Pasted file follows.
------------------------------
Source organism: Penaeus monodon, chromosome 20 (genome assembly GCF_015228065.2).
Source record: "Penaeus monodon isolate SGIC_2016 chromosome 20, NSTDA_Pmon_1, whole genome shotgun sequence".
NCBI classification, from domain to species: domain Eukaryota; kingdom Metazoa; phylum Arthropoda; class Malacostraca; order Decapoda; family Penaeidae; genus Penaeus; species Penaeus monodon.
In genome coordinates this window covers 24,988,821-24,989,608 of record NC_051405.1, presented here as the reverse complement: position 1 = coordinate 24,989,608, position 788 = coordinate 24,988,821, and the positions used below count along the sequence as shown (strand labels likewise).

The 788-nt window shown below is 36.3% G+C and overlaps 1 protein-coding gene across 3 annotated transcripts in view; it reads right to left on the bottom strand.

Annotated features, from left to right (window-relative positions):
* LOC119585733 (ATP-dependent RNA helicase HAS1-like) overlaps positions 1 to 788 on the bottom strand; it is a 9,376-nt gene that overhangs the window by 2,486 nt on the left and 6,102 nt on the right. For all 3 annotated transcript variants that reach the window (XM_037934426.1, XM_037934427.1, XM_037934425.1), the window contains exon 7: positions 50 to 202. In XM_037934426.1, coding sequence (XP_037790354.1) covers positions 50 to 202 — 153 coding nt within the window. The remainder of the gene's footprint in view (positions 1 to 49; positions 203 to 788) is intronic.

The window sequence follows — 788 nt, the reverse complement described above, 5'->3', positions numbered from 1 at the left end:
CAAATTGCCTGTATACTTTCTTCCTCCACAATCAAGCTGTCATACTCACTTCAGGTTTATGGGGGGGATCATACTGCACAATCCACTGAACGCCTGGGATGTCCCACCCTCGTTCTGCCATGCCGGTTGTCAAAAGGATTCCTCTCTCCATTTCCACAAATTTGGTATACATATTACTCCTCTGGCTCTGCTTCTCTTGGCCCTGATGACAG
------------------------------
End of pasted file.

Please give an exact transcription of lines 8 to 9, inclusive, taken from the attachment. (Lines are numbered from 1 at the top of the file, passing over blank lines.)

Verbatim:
The window sequence follows — 788 nt, the reverse complement described above, 5'->3', positions numbered from 1 at the left end:
CAAATTGCCTGTATACTTTCTTCCTCCACAATCAAGCTGTCATACTCACTTCAGGTTTATGGGGGGGATCATACTGCACAATCCACTGAACGCCTGGGATGTCCCACCCTCGTTCTGCCATGCCGGTTGTCAAAAGGATTCCTCTCTCCATTTCCACAAATTTGGTATACATATTACTCCTCTGGCTCTGCTTCTCTTGGCCCTGATGACAG